Uganda’s oil sector is dominated by political interference, with many players forced to have the president’s say before making any important decisions, researchers have said.
Writing a chapter in a recently published book on Uganda’s oil sector, Dr Badru Bukenya, an academic at Makerere University and Jaqueline Nakayiza, an independent researcher, observed that “within Uganda’s oil sector, informal institutions and arrangements tend to prevail over rules-based approaches.”
This is so, despite the fact that Uganda has managed to enact laws and put up institutions to manage the country’s oil resource. The researchers have observed that institutions like the Uganda National Oil Company, Petroleum Authority of Uganda, Ministry of Energy and others play a minimal role with the final word coming from the president.
This is a view shared by Prof Pamela Mbabazi, the board Chairperson of National Planning Authority (NPA), who writes in the same book that “there is evident political interference in the management of Uganda’s oil and gas sector.”
She adds that the President has arguably been adamant about maintaining firm control over the oil industry.
Mbabazi quotes the president as having said that “In the case of petroleum and gas, I direct that no the agreement should ever be signed without my express written approval of that arrangement.” She says the fact that Uganda’s oil governance powers are invested in the Minister of Energy and Mineral Development is “arguably rather excessive and provide a conducive milieu for possible misuse and abuse.”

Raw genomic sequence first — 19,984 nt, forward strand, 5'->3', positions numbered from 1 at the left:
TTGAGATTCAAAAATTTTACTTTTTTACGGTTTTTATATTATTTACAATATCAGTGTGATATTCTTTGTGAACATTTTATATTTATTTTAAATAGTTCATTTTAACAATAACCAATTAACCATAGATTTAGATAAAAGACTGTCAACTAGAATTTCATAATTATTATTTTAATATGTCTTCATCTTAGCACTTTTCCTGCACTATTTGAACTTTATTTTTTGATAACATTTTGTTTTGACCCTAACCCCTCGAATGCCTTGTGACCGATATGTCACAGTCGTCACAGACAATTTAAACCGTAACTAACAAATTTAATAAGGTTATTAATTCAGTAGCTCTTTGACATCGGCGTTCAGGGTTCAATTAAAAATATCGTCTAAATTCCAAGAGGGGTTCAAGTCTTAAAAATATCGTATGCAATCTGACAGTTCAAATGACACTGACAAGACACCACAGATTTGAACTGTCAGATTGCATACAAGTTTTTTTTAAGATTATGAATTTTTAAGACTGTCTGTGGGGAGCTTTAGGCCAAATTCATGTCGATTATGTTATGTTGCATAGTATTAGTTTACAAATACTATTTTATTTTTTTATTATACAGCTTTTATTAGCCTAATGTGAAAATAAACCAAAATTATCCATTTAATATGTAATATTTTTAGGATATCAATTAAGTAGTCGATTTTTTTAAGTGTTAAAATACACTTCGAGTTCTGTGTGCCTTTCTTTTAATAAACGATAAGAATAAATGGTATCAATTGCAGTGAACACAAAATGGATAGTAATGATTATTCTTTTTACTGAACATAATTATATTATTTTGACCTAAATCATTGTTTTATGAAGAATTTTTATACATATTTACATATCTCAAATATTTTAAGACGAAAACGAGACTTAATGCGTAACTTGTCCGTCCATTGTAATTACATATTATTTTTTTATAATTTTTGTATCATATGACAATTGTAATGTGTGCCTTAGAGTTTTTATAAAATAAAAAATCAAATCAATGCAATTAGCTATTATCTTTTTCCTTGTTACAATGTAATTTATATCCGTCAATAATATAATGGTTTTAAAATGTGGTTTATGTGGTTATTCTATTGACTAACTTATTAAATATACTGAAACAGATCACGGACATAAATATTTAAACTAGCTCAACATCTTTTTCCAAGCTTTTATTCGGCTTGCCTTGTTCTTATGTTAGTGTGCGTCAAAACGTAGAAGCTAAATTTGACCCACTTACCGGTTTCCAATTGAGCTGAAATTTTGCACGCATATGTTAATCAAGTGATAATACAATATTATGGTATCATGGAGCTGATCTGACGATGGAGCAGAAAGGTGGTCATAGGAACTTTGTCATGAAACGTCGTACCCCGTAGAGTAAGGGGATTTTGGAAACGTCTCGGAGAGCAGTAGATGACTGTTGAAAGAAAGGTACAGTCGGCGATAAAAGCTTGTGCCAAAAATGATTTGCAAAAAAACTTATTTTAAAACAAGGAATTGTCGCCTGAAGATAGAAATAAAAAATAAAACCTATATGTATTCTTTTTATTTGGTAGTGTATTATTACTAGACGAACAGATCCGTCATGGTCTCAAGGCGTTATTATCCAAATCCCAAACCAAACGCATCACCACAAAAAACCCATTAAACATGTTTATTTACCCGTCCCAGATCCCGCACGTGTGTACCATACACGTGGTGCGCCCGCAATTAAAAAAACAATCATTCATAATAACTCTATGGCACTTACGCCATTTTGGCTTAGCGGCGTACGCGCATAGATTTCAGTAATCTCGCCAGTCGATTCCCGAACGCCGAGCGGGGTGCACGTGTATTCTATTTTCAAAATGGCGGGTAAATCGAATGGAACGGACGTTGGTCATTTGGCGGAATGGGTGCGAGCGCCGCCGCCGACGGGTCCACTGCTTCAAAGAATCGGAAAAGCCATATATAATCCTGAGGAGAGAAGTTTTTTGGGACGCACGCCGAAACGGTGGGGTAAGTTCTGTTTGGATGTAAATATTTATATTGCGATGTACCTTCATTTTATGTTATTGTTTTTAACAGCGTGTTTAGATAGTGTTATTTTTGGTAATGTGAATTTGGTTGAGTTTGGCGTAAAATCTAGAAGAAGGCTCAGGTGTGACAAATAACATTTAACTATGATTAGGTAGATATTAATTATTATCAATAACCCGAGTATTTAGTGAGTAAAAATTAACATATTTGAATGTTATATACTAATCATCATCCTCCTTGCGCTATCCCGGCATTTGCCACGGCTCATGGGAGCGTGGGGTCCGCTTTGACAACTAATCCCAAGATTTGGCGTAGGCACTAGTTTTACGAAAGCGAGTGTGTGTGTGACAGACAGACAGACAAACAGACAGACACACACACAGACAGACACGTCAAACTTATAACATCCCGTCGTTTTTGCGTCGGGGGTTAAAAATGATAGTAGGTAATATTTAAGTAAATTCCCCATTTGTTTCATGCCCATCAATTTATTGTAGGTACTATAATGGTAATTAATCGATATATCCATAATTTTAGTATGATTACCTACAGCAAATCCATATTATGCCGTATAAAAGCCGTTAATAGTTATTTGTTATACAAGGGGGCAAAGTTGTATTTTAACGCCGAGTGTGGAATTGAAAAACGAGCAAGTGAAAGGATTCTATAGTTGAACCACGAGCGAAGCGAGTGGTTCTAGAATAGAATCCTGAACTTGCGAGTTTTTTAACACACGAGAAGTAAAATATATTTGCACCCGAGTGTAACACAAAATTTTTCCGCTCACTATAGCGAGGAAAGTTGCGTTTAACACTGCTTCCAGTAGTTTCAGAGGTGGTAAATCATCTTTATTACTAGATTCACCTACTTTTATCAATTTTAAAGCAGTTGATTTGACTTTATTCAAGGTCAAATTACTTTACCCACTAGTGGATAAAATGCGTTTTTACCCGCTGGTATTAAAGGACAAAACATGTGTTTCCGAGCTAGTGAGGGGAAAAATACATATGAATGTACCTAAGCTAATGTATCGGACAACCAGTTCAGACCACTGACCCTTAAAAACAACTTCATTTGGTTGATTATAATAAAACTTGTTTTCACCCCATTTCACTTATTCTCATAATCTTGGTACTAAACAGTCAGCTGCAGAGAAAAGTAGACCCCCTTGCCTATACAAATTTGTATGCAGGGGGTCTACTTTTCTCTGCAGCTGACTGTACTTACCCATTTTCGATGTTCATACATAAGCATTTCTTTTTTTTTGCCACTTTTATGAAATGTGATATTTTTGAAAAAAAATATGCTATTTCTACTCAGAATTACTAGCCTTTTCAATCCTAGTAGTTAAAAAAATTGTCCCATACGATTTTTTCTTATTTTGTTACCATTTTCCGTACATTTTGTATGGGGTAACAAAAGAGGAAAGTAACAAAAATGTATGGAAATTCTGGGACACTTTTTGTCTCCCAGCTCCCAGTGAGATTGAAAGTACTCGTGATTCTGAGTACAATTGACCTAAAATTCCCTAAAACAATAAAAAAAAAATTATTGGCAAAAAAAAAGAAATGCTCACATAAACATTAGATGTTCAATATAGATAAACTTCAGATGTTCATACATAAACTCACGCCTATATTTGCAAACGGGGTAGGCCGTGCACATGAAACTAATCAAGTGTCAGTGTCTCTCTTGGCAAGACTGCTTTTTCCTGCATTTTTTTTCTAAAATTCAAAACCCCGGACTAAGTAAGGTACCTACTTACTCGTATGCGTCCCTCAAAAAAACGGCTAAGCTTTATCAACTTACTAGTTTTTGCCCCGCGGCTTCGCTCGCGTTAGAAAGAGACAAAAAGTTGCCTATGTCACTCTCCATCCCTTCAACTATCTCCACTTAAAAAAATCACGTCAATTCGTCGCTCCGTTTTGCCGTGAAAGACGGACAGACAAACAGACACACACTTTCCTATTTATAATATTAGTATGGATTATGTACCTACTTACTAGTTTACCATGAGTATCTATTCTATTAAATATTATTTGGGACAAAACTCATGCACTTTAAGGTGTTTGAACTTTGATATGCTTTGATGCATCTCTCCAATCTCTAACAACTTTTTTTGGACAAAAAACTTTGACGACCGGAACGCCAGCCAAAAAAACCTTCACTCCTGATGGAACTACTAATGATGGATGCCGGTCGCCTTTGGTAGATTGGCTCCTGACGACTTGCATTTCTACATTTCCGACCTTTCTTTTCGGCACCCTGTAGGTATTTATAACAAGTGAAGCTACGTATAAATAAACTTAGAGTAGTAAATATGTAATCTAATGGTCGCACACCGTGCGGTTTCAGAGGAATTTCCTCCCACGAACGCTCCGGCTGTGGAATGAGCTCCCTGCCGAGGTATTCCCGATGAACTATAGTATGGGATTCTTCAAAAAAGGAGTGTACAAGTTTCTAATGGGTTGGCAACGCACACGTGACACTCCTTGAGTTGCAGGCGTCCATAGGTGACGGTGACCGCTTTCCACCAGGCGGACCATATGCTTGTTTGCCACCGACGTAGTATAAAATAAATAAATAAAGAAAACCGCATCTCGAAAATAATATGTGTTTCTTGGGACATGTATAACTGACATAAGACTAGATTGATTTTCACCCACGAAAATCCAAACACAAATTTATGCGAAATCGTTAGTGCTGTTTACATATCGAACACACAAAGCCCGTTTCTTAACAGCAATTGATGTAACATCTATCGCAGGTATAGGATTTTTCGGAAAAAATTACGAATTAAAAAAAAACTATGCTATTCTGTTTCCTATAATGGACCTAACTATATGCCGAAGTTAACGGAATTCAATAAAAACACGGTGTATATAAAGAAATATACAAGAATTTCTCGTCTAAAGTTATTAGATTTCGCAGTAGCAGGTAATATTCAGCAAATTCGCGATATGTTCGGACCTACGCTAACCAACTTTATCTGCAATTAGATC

The book titled Oil wealth and Development in Uganda and Beyond is authored by different experts and published by the Leuven University Press. It looks at how Uganda has positioned itself to manage its oil finds.
The book notes that International Oil Companies (IOCs) have learnt that since the President is quite an influential figure in Uganda’s oil sector, personal relations with his office are important not only in relation to sharing oil revenues but also in securing oil deals and the stability of the same.
The book shows that this extended on who gets to meet the president first. Referring to key informants, the researchers write that while Tullow, Total, and China National Offshore Oil Company (CNOOC) are joint venture companies and expected to work together, they negotiate their contracts separately and have different levels of access to the President.
“It is claimed that the Chinese, with their CNOOC, have easier access to the President compared to their counterparts and ‘their things get done very fast… actually at the moment the Chinese are way ahead of the other companies’,” the book claims.
Uganda hopes to start production in the next two years and President Museveni has been meeting executives from different oil companies to strike a deal for the Final Investment Decision (FID) to reached and unlock investments in the sector.